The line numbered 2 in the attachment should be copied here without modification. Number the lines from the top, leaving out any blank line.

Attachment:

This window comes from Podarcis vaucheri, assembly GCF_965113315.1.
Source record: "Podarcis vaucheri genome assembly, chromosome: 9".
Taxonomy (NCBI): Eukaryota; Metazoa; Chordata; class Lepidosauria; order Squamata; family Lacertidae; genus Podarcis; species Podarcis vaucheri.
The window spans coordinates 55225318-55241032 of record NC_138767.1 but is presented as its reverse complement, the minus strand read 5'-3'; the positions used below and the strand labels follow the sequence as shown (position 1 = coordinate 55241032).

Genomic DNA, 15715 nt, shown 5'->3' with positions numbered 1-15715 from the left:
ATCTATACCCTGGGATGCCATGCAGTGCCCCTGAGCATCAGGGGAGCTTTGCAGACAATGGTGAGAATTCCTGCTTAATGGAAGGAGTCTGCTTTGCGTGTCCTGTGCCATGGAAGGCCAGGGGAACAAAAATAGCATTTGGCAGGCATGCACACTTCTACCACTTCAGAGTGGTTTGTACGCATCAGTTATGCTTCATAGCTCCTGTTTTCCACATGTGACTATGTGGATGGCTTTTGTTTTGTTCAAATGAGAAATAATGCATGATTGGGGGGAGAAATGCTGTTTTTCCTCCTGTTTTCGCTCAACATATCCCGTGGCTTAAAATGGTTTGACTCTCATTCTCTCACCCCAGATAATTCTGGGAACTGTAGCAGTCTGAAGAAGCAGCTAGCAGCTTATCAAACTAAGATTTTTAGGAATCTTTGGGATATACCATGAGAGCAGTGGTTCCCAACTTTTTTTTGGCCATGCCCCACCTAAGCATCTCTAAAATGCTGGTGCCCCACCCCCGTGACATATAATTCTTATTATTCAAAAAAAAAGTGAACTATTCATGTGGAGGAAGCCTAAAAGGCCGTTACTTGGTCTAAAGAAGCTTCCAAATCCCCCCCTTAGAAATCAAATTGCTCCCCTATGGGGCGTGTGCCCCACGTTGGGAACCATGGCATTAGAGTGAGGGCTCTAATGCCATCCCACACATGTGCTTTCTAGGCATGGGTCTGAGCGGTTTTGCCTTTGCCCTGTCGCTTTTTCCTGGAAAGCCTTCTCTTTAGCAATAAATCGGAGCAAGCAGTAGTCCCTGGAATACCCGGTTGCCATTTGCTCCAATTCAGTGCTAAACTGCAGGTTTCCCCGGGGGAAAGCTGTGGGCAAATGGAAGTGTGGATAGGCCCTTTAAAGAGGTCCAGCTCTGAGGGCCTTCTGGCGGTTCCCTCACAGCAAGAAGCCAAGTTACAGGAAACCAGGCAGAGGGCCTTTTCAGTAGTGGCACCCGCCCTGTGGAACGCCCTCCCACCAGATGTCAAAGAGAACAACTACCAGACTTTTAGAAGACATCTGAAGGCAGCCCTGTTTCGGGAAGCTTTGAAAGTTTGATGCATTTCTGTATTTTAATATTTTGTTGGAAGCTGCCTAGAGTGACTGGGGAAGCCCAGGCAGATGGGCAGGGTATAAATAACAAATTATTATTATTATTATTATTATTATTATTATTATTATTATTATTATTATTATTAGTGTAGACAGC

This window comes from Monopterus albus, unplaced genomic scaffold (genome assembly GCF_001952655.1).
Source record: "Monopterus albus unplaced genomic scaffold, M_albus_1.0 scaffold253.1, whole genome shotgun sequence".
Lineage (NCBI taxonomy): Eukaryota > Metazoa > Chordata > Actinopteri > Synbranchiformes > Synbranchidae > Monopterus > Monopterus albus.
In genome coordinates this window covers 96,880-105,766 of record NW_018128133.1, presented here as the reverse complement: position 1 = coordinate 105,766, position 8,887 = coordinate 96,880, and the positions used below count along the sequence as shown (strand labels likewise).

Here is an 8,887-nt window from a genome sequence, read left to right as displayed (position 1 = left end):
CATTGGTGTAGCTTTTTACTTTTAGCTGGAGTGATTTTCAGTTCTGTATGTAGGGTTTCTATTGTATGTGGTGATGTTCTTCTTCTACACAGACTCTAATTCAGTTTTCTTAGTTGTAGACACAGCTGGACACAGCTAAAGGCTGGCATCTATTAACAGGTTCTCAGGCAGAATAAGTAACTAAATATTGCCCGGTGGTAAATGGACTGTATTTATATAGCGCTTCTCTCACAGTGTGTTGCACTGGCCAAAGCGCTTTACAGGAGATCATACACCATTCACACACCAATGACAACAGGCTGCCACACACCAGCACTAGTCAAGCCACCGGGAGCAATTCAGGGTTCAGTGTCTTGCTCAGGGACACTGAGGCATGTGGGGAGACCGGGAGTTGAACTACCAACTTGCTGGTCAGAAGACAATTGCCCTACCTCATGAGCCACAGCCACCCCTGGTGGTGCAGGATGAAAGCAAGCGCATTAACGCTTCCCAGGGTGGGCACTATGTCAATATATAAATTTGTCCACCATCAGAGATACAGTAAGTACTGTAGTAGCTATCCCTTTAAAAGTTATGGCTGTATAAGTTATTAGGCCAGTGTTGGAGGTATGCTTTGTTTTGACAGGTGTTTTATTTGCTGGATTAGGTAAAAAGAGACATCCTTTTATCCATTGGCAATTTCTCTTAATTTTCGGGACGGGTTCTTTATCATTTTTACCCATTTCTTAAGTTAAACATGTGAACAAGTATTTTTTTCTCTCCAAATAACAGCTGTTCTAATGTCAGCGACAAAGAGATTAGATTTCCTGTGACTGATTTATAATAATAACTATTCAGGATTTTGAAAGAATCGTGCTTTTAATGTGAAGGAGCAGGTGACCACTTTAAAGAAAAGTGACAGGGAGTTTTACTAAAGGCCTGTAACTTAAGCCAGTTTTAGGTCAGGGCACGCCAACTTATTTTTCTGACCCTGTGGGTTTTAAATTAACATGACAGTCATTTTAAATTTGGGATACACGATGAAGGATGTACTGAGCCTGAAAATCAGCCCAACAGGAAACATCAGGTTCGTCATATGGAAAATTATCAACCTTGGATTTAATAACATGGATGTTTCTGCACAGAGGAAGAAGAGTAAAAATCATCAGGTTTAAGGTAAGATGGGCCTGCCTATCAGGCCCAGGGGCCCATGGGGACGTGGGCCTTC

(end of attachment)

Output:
Source record: "Podarcis vaucheri genome assembly, chromosome: 9".